Sorvino walks around with jet black hair except for a big white patch on the back of his head, which is distracting and gets shown a lot, but never mentioned by any of the other characters. I’ve never seen anyone with that condition, except for someone who intentionally highlighted it like that and even so I don’t think that was the case here. The producers should’ve had that spot dyed black like the rest of his hair to avoid the distraction, or had one of the other characters joke about it in passing, so the viewer didn’t have to keep wondering why they are the only ones seeing it and nobody else was.

The final scene where the men listen to a tape of when their team scored the winning shot, which brings tears to their eyes, is the only segment that rings true and hits home how high school for some people can be the highlights of their whole lives and everything afterwards is all downhill. The rest of the movie though is an exercise in boredom and filled with sterile characters dealing with generic issues.

My Rating: 2 out of 10

Released: December 9, 1982

Runtime: 1Hour 50 Minutes

Rated R

Director: Jason Miller

Studio: Cannon Film Distributors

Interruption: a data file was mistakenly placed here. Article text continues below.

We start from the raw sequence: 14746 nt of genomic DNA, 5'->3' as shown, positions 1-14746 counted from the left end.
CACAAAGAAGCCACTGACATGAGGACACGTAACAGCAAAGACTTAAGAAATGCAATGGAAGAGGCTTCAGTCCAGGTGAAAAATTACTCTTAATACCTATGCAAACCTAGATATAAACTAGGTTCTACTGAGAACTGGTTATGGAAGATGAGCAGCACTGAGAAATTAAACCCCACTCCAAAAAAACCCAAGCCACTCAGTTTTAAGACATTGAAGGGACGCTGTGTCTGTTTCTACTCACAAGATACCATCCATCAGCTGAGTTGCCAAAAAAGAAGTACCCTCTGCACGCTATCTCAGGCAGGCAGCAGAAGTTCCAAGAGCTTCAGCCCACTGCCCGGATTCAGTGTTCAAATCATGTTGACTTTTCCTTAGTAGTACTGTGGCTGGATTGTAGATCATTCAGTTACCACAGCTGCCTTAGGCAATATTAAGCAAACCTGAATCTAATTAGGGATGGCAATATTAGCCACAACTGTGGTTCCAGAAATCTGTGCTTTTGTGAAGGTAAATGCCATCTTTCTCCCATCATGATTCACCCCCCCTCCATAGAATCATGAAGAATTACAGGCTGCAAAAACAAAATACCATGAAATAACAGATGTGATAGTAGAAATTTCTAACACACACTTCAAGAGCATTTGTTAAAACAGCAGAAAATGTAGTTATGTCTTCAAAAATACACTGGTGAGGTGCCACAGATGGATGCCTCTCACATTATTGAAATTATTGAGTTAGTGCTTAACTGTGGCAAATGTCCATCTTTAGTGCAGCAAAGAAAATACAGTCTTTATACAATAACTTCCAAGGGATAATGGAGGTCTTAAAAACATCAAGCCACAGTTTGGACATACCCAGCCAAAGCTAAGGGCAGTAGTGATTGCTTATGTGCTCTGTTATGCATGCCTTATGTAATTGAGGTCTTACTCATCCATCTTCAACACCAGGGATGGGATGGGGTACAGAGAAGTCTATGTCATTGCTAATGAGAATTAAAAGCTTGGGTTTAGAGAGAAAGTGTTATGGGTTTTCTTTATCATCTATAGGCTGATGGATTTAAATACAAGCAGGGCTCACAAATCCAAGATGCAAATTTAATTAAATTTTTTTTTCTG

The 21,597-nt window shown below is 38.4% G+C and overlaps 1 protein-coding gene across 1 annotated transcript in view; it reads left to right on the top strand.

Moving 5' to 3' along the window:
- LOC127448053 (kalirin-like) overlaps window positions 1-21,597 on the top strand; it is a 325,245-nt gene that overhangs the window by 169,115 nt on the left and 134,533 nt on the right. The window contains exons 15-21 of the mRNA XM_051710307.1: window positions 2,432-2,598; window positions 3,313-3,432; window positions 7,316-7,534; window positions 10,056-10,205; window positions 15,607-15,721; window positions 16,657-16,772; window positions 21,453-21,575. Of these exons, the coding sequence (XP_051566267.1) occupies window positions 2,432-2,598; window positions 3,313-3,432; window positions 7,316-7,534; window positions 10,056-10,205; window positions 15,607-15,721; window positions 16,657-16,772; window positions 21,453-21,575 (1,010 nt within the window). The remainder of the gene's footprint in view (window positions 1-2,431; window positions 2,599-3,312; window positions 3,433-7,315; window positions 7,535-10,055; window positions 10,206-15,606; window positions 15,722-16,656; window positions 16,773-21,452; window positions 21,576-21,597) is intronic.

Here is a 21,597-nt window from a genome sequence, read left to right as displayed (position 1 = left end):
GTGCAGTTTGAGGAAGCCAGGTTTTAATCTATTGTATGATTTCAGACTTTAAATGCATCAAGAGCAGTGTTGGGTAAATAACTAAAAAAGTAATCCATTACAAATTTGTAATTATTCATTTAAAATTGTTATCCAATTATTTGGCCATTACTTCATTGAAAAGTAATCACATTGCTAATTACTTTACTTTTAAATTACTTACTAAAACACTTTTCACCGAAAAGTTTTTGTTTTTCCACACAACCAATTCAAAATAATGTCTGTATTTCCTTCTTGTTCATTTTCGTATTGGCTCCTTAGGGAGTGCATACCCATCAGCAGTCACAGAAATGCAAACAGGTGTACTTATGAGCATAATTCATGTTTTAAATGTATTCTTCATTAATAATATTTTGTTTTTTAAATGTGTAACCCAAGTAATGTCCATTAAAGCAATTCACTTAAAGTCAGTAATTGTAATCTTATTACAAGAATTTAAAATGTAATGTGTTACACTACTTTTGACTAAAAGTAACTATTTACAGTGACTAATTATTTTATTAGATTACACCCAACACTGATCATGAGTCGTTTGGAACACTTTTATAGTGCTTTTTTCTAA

Available: DVD

The Life and Times of Judge Roy Bean (1972)

life of judge 1

By Richard Winters

My Rating: 7 out of 10

4-Word Review: He rules the town.

Roy Bean (Paul Newman) rides into a lonely western town that is being ruled by a group of violent vagrants that attack and rob him as he enters their saloon and then they tie him to an end of a wagon and drag his body through the dusty desert landscape. Fortunately for him he manages to survive the ordeal and gets his revenge by returning to the saloon and killing off the others. After which he appoints himself as the judge who oversees all issues of law and order in the vicinity, which quietly begins to prosper under his leadership.

Although based on an actual historical figure the script by John Milius goes wildly off-the-mark that has no bearing to anything that actually occurred and ends up becoming highly fanciful in the process. There are certainly some amusing bits here and there, but the tone is too whimsical and loses any semblance of grittiness until it doesn’t seem like a western at all. The story also lacks a plot and the overall theme that is way too similar to The Ballad of Cable Hogue, which was directed by Sam Peckinpah and came out just two years before this one.

During my trip this summer I traveled to Langtry, Texas where the real Judge Roy Bean lived and where most of this movie was filmed.  I was surprised to find how interesting the true events of his life were and how the movie would’ve been much more fascinating had it just stuck to what really happened instead of making it all up. In real-life Bean entered the town in the spring of 1882 where he opened up a saloon and soon was appointed the Justice of the Peace by the state since the next nearest court was 200 miles away. The jurors for the cases that he heard were made up of his own bar patrons who were required to buy drinks in between court hearings. No one was sent to jail since he did not own a cell and all those accused were simply fined in the amount of cash that they had on them at the time.